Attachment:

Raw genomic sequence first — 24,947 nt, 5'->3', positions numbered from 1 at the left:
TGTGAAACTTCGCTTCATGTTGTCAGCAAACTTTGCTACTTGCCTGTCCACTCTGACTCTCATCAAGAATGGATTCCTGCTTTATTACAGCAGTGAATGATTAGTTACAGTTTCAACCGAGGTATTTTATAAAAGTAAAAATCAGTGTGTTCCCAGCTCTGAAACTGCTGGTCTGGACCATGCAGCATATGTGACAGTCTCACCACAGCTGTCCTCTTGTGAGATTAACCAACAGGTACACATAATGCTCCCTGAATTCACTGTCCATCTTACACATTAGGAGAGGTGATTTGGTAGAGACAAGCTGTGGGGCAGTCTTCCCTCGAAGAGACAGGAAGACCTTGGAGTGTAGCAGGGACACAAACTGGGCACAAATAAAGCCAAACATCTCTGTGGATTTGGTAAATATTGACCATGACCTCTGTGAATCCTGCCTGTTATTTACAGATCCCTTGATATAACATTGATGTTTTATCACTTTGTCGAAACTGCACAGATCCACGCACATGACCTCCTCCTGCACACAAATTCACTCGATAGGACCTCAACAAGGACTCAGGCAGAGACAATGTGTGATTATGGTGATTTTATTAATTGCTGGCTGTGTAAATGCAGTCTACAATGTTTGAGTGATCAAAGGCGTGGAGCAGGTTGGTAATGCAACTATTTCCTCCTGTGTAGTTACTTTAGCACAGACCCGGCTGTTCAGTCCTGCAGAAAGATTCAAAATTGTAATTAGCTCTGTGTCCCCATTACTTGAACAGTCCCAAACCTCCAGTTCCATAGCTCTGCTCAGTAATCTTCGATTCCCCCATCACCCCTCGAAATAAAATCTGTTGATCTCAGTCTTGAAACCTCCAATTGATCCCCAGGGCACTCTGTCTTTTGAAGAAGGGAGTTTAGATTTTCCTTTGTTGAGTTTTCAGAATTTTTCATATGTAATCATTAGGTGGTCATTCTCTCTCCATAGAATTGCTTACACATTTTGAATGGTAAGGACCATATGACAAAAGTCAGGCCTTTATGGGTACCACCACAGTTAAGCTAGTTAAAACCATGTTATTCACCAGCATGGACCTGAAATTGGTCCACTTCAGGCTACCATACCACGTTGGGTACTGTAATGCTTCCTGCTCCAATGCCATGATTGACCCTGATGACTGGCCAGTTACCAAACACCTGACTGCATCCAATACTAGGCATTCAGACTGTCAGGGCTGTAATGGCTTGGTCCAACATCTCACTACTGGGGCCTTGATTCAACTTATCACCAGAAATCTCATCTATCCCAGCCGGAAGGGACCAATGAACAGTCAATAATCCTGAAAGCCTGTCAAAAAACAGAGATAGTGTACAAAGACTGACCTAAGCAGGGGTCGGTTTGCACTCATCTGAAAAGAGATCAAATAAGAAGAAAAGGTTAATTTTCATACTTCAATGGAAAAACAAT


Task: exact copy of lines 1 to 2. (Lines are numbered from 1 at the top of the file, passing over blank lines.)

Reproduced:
Raw genomic sequence first — 24,947 nt, 5'->3', positions numbered from 1 at the left:
TGTGAAACTTCGCTTCATGTTGTCAGCAAACTTTGCTACTTGCCTGTCCACTCTGACTCTCATCAAGAATGGATTCCTGCTTTATTACAGCAGTGAATGATTAGTTACAGTTTCAACCGAGGTATTTTATAAAAGTAAAAATCAGTGTGTTCCCAGCTCTGAAACTGCTGGTCTGGACCATGCAGCATATGTGACAGTCTCACCACAGCTGTCCTCTTGTGAGATTAACCAACAGGTACACATAATGCTCCCTGAATTCACTGTCCATCTTACACATTAGGAGAGGTGATTTGGTAGAGACAAGCTGTGGGGCAGTCTTCCCTCGAAGAGACAGGAAGACCTTGGAGTGTAGCAGGGACACAAACTGGGCACAAATAAAGCCAAACATCTCTGTGGATTTGGTAAATATTGACCATGACCTCTGTGAATCCTGCCTGTTATTTACAGATCCCTTGATATAACATTGATGTTTTATCACTTTGTCGAAACTGCACAGATCCACGCACATGACCTCCTCCTGCACACAAATTCACTCGATAGGACCTCAACAAGGACTCAGGCAGAGACAATGTGTGATTATGGTGATTTTATTAATTGCTGGCTGTGTAAATGCAGTCTACAATGTTTGAGTGATCAAAGGCGTGGAGCAGGTTGGTAATGCAACTATTTCCTCCTGTGTAGTTACTTTAGCACAGACCCGGCTGTTCAGTCCTGCAGAAAGATTCAAAATTGTAATTAGCTCTGTGTCCCCATTACTTGAACAGTCCCAAACCTCCAGTTCCATAGCTCTGCTCAGTAATCTTCGATTCCCCCATCACCCCTCGAAATAAAATCTGTTGATCTCAGTCTTGAAACCTCCAATTGATCCCCAGGGCACTCTGTCTTTTGAAGAAGGGAGTTTAGATTTTCCTTTGTTGAGTTTTCAGAATTTTTCATATGTAATCATTAGGTGGTCATTCTCTCTCCATAGAATTGCTTACACATTTTGAATGGTAAGGACCATATGACAAAAGTCAGGCCTTTATGGGTACCACCACAGTTAAGCTAGTTAAAACCATGTTATTCACCAGCATGGACCTGAAATTGGTCCACTTCAGGCTACCATACCACGTTGGGTACTGTAATGCTTCCTGCTCCAATGCCATGATTGACCCTGATGACTGGCCAGTTACCAAACACCTGACTGCATCCAATACTAGGCATTCAGACTGTCAGGGCTGTAATGGCTTGGTCCAACATCTCACTACTGGGGCCTTGATTCAACTTATCACCAGAAATCTCATCTATCCCAGCCGGAAGGGACCAATGAACAGTCAATAATCCTGAAAGCCTGTCAAAAAACAGAGATAGTGTACAAAGACTGACCTAAGCAGGGGTCGGTTTGCACTCATCTGAAAAGAGATCAAATAAGAAGAAAAGGTTAATTTTCATACTTCAATGGAAAAACAAT